Ten years ago, I gave birth to one of the most wonderful human beings I know. He was born with an imperforate anus with his head as big as my palm. He was 5.3 pounds and I was even told he might have a weak heart. It was not the “ideal” situation for a first-time mom, but in my eyes – he was perfect. He had very thick hair, gentle eyes, and a trusting grip. It was enough for me to fall in love with him forever.
Tomorrow is my Marcus’ birthday. He is autistic. He was diagnosed with Asperger’s – a high-functioning form of autism at the age of six.
Here are the lessons I have learned in those ten years:
1. It is possible for one person to talk for hours and hours (if given the chance) about guns, m-16’s, helicopters, trucks, dinosaurs, and Minecraft.
2. The world can be cruel especially because there are people who would never understand the words “Autism” or “Aspergers” and if you do try to explain it, they will look at you differently or worse pity me for having a child like Marcus.
3. In this cruel world though, there are a lot of people that rise above. To the Jollibee personnel who patiently took my son’s order and never losing her smile and asked my son to sign for his PWD discount – thank you. To the security guards who answer my son’s questions about their guns and how they do their jobs – thank you. To the teachers who have PATIENTLY and DILIGENTLY taught my son to read, write and interact – thank you. This list will go on and on (but I think you get the picture…)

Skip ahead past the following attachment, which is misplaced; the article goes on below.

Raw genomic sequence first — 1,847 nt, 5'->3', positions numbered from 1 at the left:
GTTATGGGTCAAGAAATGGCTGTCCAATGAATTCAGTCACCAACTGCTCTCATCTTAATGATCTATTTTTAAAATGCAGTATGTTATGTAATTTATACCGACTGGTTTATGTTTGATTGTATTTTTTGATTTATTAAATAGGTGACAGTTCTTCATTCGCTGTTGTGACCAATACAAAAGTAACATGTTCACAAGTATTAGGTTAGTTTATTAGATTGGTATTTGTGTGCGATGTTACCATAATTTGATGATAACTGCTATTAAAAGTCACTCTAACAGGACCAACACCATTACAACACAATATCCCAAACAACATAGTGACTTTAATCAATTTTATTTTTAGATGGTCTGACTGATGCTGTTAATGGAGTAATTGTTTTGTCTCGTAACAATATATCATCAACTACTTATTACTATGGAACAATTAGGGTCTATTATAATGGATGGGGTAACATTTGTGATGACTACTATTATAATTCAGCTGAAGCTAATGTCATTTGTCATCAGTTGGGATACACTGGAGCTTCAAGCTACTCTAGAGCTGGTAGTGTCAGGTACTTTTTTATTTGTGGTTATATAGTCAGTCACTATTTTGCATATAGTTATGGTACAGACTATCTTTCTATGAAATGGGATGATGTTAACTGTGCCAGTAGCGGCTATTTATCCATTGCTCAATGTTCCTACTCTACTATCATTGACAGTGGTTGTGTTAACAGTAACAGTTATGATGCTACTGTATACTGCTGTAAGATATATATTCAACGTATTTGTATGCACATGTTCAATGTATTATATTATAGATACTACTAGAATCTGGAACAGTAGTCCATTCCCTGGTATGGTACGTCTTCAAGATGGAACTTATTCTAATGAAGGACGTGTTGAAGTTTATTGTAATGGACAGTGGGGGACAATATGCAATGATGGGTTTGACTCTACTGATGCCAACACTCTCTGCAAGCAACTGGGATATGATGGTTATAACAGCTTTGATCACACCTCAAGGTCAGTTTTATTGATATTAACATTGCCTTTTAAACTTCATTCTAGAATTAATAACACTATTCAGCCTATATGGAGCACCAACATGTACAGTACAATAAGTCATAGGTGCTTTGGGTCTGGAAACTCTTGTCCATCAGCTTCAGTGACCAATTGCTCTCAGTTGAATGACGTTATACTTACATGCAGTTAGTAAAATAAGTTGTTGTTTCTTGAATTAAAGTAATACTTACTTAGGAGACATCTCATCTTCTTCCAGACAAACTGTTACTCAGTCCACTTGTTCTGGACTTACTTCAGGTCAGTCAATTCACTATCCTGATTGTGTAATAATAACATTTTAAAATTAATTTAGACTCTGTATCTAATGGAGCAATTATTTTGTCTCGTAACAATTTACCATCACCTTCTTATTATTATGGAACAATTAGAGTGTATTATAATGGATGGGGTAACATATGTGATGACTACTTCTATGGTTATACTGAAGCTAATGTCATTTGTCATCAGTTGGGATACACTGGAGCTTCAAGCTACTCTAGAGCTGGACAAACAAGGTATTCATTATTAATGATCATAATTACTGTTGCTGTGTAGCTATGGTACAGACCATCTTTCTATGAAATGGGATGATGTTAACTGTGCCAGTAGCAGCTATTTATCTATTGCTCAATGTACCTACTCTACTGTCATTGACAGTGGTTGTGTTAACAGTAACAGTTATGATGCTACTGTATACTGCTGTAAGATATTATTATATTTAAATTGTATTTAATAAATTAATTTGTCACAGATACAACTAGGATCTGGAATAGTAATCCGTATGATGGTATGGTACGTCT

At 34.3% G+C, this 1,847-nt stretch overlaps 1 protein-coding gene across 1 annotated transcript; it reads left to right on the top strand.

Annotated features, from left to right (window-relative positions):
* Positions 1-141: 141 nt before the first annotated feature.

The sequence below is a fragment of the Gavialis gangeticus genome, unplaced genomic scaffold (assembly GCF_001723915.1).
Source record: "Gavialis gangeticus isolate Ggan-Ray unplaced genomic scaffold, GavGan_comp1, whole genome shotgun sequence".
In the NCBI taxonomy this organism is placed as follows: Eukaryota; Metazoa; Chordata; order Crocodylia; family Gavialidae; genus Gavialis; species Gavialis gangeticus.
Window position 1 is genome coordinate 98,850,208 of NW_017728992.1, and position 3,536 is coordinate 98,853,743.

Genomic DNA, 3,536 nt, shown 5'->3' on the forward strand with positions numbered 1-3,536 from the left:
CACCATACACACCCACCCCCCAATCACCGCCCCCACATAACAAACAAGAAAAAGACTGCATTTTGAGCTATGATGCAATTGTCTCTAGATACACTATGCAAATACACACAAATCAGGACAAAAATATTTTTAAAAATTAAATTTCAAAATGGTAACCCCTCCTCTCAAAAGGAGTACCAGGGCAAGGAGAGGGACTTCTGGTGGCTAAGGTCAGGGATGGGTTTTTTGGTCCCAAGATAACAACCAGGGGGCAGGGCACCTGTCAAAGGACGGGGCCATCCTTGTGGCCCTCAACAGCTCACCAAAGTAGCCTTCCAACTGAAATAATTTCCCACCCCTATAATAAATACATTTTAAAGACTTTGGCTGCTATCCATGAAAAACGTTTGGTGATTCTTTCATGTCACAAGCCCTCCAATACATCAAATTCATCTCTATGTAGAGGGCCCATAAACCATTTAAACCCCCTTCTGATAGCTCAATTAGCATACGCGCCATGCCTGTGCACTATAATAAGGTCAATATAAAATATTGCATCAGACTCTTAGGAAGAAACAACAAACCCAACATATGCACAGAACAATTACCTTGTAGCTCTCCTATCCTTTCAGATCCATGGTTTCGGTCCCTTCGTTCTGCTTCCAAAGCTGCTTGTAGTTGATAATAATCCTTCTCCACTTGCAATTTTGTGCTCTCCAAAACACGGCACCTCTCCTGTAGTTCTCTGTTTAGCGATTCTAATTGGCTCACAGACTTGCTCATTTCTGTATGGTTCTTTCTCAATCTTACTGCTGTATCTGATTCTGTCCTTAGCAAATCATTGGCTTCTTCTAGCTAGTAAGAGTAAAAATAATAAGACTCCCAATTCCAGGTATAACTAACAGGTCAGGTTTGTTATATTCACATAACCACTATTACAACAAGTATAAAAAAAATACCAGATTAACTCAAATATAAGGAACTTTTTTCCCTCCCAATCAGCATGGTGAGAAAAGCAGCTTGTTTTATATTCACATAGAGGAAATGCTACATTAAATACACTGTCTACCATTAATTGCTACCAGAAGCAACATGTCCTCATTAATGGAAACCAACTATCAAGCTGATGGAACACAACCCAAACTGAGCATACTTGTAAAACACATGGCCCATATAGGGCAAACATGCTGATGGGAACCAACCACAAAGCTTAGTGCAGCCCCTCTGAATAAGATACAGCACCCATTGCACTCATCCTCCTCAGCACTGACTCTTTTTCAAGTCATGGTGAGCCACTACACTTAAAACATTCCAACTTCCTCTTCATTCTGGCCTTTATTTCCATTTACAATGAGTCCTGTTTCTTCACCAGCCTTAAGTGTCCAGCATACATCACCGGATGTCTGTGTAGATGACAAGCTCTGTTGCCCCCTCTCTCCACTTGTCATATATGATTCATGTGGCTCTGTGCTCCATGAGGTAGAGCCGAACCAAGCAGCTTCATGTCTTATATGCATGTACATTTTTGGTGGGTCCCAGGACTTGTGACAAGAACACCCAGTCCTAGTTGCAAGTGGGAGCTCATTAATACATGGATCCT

4. Kindness can go a long way. My Marcus never forgets to say “thank you” or “I love you” or give you a hug or a kiss or remind me to stop working and rest. And even though there are times that I am angry at him for something he has done, at the end, he still says “I love you” and “I’m sorry.”
5. When my patience has run out because of his questions or because of something he has done – I have several choices, shout (which I often do) or you can joke around it (which I sometimes do) or you can hug him and kiss him (which I love to do).
6. A child’s intellect can never be measured by grades or how fast he can read or how fast he can count. My Marcus already knows strategy games and has become an expert even before he can read.
7. Do not put people in boxes. My Marcus is way out of the “ordinary” and in the spectrum of things, he would never be called “normal.” Who loves “normal” anyway? I pity the mothers who can no longer kiss their kids in public because they feel they are old enough not to. My Marcus still allows me to do so. I love it when he still holds my hand when we are at the mall or doing the groceries or just go with me on errands.
8. Sarcasm, lies or “in-between” answers are not allowed. My Marcus will never understand sarcasm or answers like “maybe”, he only understands “yes” or “no” and I love that because it makes people more honest and direct and I think that has rubbed off on me too.
9. Dream differently. I was told by Marcus’ Developmental Psychologist that he will never be a lawyer or an engineer or an architect because of his IQ. So, I told my Marcus that he can be whatever he wants to be when he grows up. He wanted to be a garbage collector before because they operate big trucks – I told him “Sure, just finish college first.” And then he wanted to be a Power Ranger and then he wanted to be a soldier. I think we are sticking to being a soldier for a while until the next big dream.
10. It takes a village to raise a child – our version – it takes the whole Lozada fam to raise a Marcus. Lola will prepare his food and take care of his other needs. Lolo will fetch him to school. Mommy will work and earn a living. Wendy (a.k.a. Reigina) will take care of school assignments and lessons. Tiger (a.k.a Rayson) will discipline. Chief (a.k.a Miray) and Tipsy (a.k.a. Rina) will provide for prizes, entertainment, etc. While Motik (a.k.a Adrian) will be the playmate, brother, friend, enemy extraordinaire. With the special participation of Lola Zenny to send goodies and Lego toys. 🙂